The first family film to open since “The Croods,” “Epic” appeals to a very different audience and will be welcomed by parents hesitant to introduce their five-year-olds to “Star Trek.” The other two films, one a raunchy comedy and one a star-driven action movie, appeal to similar (male) audiences.
An Universal executive said “Fast” is testing through the roof and the weekend will be big enough to accommodate everyone. Others agree, though expect them to fall short of their predecessors. Stay tuned.
Which Animated Film Will Own the Summer?
After a fallow stretch for animated movies to start the year, five films will open over the summer, including the sequels to past hits “Monsters Inc.,” “The Smurfs” and “Despicable Me.” Meanwhile Fox has two original players in the game — “Epic” and “Turbo,” from its new distribution partner DreamWorks Animation.
Last year all three major animated films — “Brave,” “Ice Age: Continental Drift” and “Madagascar 3: Europe’s Most Wanted” — turned a profit. This year, the schedule may be too condensed for that, as four animated films debut in a two-month stretch.
So who comes out on top? While “Epic” has the most time to itself, it’s hard to argue with two of the sequels — “Monsters University” and “Despicable Me 2.” Universal is so confident in the the latter that it has already approved a spin-off due out in December 2014.
Will Smith, once the biggest movie star on the planet, has now placed himself in the hands of a director whose recent track record is questionable. Shyamalan, once one of Hollywood’s most desirable filmmakers thanks to “The Sixth Sense” and “Signs,” hasn’t made a good movie in years. Two of his last three, “Lady in the Water” and “The Last Airbender,” were costly misses.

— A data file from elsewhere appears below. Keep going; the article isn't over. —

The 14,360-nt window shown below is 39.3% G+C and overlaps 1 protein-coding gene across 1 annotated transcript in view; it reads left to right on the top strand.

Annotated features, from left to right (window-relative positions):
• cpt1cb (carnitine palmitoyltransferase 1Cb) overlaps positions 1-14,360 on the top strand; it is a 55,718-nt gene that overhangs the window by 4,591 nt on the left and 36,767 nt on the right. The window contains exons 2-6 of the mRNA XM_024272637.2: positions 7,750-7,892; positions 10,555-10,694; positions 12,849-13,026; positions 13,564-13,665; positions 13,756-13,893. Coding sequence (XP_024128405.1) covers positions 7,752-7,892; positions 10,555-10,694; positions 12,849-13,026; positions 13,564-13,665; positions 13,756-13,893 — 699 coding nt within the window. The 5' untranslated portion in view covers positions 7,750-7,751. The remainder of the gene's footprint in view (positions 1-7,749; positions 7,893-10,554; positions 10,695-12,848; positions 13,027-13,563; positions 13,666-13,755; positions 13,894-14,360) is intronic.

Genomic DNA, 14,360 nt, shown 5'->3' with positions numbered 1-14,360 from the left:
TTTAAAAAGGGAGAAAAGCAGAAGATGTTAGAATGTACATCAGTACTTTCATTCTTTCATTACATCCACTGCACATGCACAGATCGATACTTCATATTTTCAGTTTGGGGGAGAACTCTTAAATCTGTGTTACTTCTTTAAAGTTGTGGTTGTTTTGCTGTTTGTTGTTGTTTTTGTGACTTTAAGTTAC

Smith envisions “After Earth” as a trilogy, but you need the first one to succeed to make any more.
Which Indie Darling Will Take Off?
CBS Films has two different comedies at the opposite ends of the summer, both of which hold potential. “The Kings of Summer,” pairing rising stars Nick Robinson and Moises Arias with comedy stalwarts Nick Offerman and Alison Brie, is an unconventional coming of age tale about boys who run away from home. It also packs a lot of laughs.
Two and a half months later will come “The To Do List,” with Aubrey Plaza of “Parks & Recreation.” She plays a high school graduate about to head off to college, and she’s joined by Christoper Mintz-Plasse, Rachel Bilson, Bill Hader and Andy Samberg. We haven’t seen the film yet, but it’s the right mix for a late summer hit.
Will “Lone Ranger” Save the Western or Kill It?
After the strong performance of Quentin Tarantino‘s “Django Unchained,” the table could be set for the true return of the genre. Several of Hollywood’s top stars are at work on their own westerns, from Seth MacFarlane to Natalie Portman.
“The Lone Ranger,” which opens July 3, will be a test. The film reunites the core of Disney’s successful “Pirates of the Caribbean” franchise — Johnny Depp, director Gore Verbinski and producer Jerry Bruckheimer. But this project has been a magnet for criticism over the past few years given its bloated budget, which at one time got production shut down.
Still, people used to think that basing a movie around a mascara-wearing buccaneer seemed like a horrible idea. Guess who got the last laugh?